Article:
It wasn’t too long ago when women squealed as they watched pretty boys like Rob Lowe, Tom Selleck and Tom Cruise peel off their shirts in front of the big and small screens. Posters of these bronzed men with perfectly coifed hair lined the bedroom walls of many teenage girls.
The dashing actors were magnets at the Box Office, and studio executives knew the secret to their money printing machine was finding more good looking men who exhibited chivalry and charisma.
But here we are today. Tony Soprano might be charismatic, but chivalrous? Fogetbout it.
Tony Soprano was crude, crass and coarse. He talked like a sailor and demeaned women like they were his servants.
It’s hard to imagine how women would have reacted if a shirtless Tony Soprano shared the big screen with Rob Lowe. Women would have squealed alright, but most likely in disgust as the 300-pound, flabby physique exposed his hairy chest.
As a writer for the New York Times, Anita Gates makes a living observing society and the roles people play. She believes television executives, who directly influence our opinions through their programming decisions, are partially to blame with the sudden infatuation of macho men. Gates has observed how a growing number of TV comedies are depicting men as rude, crude, sex-obsessed, self-absorbed and immature.
If you watch closely, you’ll see popular television programs, like “Rules of Engagement,” “How I Met Your Mother,” “Two and a Half Men,” and the classic “Friends” all have a character who is remarkably similar to Tony Soprano. The men are self-assured to the point of egocentric, gregarious, emotionally shallow, and sexually driven. Some women could easily argue the men are sexually obsessed, yet they still love their favorite men on TV.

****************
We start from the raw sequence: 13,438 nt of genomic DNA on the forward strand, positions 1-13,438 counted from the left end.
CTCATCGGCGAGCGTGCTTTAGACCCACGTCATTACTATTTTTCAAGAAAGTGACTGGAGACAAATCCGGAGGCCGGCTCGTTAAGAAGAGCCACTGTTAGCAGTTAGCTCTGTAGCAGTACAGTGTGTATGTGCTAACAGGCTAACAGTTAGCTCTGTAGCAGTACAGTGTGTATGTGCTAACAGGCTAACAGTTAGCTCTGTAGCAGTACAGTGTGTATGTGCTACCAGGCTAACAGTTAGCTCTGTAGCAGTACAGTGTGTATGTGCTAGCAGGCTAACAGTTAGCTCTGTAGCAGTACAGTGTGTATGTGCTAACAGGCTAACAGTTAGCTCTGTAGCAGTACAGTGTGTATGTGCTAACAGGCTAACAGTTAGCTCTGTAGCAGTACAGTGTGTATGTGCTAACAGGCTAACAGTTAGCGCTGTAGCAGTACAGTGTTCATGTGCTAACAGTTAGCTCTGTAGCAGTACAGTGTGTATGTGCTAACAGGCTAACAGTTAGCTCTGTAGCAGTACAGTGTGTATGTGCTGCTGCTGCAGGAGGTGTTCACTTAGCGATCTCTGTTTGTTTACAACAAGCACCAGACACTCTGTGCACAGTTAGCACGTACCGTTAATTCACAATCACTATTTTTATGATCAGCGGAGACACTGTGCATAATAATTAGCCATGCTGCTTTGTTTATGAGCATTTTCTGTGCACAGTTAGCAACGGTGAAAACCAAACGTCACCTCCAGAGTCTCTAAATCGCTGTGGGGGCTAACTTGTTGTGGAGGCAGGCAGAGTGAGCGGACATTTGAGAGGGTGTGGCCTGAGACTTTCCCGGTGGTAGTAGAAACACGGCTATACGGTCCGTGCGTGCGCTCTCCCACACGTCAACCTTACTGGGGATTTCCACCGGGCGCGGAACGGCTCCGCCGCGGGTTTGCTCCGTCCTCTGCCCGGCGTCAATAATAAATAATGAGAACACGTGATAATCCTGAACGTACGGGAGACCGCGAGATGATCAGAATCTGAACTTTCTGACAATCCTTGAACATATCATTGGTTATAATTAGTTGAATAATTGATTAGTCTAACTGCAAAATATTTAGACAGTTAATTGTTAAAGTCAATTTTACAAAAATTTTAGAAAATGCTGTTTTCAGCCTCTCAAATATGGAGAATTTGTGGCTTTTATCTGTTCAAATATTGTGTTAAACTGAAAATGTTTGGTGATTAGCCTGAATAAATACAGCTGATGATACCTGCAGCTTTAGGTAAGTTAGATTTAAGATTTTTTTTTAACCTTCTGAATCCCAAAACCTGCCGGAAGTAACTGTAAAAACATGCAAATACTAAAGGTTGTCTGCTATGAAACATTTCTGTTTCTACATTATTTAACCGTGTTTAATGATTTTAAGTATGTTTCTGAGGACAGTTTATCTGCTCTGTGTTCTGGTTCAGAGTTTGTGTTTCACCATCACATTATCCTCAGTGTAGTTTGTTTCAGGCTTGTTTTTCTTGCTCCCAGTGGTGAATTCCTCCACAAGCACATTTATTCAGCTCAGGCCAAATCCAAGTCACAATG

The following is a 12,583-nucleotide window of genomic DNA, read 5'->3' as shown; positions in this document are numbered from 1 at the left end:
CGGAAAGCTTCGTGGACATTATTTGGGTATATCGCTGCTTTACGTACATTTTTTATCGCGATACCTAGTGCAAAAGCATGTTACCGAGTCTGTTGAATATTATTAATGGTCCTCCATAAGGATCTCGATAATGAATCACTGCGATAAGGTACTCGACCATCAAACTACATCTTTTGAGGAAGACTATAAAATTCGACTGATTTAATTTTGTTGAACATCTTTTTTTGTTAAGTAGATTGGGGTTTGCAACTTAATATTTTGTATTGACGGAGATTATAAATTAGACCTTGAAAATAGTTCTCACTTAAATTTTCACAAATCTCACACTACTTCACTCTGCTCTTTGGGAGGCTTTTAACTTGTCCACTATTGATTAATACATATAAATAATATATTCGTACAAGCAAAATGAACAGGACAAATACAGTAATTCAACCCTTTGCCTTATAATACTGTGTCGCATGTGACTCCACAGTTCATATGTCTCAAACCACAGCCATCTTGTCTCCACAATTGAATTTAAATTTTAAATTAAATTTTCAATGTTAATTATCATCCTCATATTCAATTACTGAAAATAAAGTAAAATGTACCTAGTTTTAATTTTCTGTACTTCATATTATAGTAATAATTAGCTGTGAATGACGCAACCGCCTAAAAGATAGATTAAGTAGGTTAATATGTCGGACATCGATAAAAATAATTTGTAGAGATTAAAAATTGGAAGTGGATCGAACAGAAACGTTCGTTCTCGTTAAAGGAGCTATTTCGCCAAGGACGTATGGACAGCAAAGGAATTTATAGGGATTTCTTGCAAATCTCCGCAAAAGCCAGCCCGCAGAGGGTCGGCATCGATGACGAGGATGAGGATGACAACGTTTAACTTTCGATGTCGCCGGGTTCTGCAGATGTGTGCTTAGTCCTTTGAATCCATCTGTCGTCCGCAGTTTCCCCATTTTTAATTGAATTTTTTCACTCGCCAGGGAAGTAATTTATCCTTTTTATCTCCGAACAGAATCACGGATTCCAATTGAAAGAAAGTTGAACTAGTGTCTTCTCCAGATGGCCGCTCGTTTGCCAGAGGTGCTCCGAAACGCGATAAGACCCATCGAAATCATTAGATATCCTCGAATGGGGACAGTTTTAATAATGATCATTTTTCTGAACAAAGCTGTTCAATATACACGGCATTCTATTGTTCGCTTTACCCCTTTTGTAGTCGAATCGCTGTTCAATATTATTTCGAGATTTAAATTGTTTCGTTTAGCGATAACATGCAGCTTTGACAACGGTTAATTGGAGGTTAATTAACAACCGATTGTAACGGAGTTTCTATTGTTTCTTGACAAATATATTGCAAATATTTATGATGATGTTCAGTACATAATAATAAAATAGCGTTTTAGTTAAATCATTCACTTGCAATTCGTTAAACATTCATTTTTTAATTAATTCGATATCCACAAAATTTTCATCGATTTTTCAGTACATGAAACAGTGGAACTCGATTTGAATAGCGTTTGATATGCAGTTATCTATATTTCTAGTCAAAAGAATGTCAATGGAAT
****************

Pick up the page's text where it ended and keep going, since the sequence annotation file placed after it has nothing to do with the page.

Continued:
“Anyone who watches television regularly could get the impression that one of the two sexes on this planet is not only dimwitted and uncouth but darned proud of it,” Gates wrote in a New York Times television critique. “Maybe this glorification of the dumb started with the research. Men, as any pollster can tell you, do watch football — a contest in which, its fans point out, the best men really do win and it’s all about sheer ability, not politics or personality, at least during the game itself…. So what do the programming experts decide? Rather than developing or buying series that might appeal to those fascinations with ability, victory versus defeat or good versus evil, they give us shows about men watching football and wrestling. And doing little else. Now little boys across America want to grow up to be just like them.”
Think back to high school. These were characteristics exhibited by all of the popular jocks wearing those coveted letterman jackets.
They drove fast cars, strutted down the hallways, boasting of their conquests while they gave high-fives to their shorter underclassmen. No wonder they were dating the cheerleaders. These buff high school guys didn’t care what people thought. Perhaps women have always loved these macho men, until they got their hearts broken by one in high school.
28-year-old Jennifer Myers remembers the first guy she fell in love with at the tender age of 16. As Myers looks back today, she says her boyfriend treated her like crap. He called when it was convenient for him, meaning when he was drunk and horny, and he never showed any chivalry. She had to open her own door when she slipped into his red 1987 Pontiac Firebird. And he never gave her flowers. In her words, he was a “shallow 18-year-old prick” who only cared about satisfying his own sexual urges. Yet for some crazy reason, she couldn’t get enough of him day or night. In her typing class, she found herself writing him love letters.